Long lines have formed in post-war elections in ruined Liberia, under the watch of United Nations peacekeepers. Voters are picking new leaders to replace a two-year transitional government.
A U.N. helicopter flew overhead as part of the high-alert deployment of 16,000 international troops as Liberians went to the polls in high numbers, Tuesday.
A mother of two, Faith, was impressed.
"I am very, very impressed, highly impressed because people are still coming," she said. "Its very important, important for me, important for Liberia. Most people say this is judgment day for Liberians. We got 22 candidates coming and then everybody is free to vote for anyone they choose."
The apparent frontrunner in the presidential race, former soccer star George Weah, also wanted to congratulate Liberians for turning out.
"For the first time, they are doing this with no fear. I think its a good thing. It shows some sign of stability. So we just hope that everybody will go and make the right decision," noted Mr. Weah. "We are expecting it to be free and fair and we want to reassure the world that Liberians are peaceful. So you can see us. There is no trouble."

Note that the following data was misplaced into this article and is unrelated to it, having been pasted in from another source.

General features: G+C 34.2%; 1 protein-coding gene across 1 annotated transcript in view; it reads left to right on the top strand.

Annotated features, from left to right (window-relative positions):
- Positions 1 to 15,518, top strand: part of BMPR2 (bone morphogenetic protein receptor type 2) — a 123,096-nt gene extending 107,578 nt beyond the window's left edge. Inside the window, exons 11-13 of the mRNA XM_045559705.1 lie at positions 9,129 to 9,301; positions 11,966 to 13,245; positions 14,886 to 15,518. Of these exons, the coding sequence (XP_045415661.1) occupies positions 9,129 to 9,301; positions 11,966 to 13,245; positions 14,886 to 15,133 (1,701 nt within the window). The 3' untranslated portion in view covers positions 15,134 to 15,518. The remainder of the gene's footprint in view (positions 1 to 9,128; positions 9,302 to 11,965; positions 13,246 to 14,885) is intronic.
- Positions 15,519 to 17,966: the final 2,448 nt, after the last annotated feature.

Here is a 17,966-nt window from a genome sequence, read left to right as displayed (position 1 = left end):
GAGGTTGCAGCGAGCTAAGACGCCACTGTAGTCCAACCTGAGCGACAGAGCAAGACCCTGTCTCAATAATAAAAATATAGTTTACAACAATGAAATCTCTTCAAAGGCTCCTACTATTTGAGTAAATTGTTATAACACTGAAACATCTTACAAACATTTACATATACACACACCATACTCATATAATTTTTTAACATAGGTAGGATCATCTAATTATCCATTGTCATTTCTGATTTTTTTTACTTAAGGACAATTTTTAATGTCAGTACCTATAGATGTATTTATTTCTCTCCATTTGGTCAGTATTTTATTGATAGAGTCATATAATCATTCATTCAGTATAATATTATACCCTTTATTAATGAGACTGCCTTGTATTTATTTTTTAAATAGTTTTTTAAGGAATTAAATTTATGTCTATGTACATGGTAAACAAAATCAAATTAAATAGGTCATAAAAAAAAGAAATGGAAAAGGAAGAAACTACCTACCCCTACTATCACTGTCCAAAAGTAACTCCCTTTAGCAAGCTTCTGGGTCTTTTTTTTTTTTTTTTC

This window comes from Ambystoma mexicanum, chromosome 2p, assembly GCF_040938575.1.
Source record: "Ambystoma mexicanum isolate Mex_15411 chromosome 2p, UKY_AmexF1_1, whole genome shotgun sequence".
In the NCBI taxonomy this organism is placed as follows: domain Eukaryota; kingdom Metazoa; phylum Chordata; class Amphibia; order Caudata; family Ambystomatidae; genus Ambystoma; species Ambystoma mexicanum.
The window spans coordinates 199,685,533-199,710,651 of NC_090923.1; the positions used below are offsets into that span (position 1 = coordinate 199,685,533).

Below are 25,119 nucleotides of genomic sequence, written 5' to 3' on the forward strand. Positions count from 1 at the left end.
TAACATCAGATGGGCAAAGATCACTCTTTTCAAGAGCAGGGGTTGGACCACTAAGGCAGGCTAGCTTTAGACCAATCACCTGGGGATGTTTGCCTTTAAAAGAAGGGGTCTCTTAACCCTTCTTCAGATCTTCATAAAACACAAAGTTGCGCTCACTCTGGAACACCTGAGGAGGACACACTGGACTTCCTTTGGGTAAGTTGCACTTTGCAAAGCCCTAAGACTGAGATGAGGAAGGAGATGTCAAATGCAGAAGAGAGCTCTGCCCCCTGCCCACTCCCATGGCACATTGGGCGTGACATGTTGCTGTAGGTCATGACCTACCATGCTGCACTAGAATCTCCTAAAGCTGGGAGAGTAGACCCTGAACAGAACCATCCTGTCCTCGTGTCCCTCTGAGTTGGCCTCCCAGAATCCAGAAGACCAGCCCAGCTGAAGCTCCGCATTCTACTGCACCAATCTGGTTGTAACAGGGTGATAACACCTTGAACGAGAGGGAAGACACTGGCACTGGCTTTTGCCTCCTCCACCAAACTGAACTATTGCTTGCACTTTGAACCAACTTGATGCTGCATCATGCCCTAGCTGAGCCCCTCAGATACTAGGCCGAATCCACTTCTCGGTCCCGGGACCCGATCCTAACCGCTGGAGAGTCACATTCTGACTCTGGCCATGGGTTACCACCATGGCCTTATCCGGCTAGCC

Fifteen-year-old Daniel, a primary school dropout like Mr. Weah, hopes voters will make the right choice for his future.
"I need someone that will give us good education," he said. "We don't need no more war in Liberia and we need to save Liberia. No trouble. People are tired of that in Liberia."
U.N. spokesman Paul Risley says his mission has worked very hard to make sure polling centers are open throughout the war-torn West African nation, to give all Liberians a chance to vote.
"Historically, elections in Liberia for the most part were focused in Monrovia as in many earlier years of Liberia's history this was very much an elitist society," commented Mr. Risley. "This Tuesday October the 11, 2005, offers a real opportunity for all Liberians to participate in bringing true democracy."
Liberians are hoping democracy will help reduce an 85 percent rate of illiteracy and bring running water and working electricity, as well as end decades of armed fighting and political turbulence that spread through West Africa.
Voters are also choosing representatives for a new two-chamber congress. There were several reports of pushing and shoving when some polling centers opened late or moved too slowly, as well as many voters confused about where they were supposed to vote. Tens of thousands of people who are still displaced were given the opportunity to vote for the presidential race but not for the legislative poll.
A large international observer team is being led by State Department officials, as well as former President Jimmy Carter.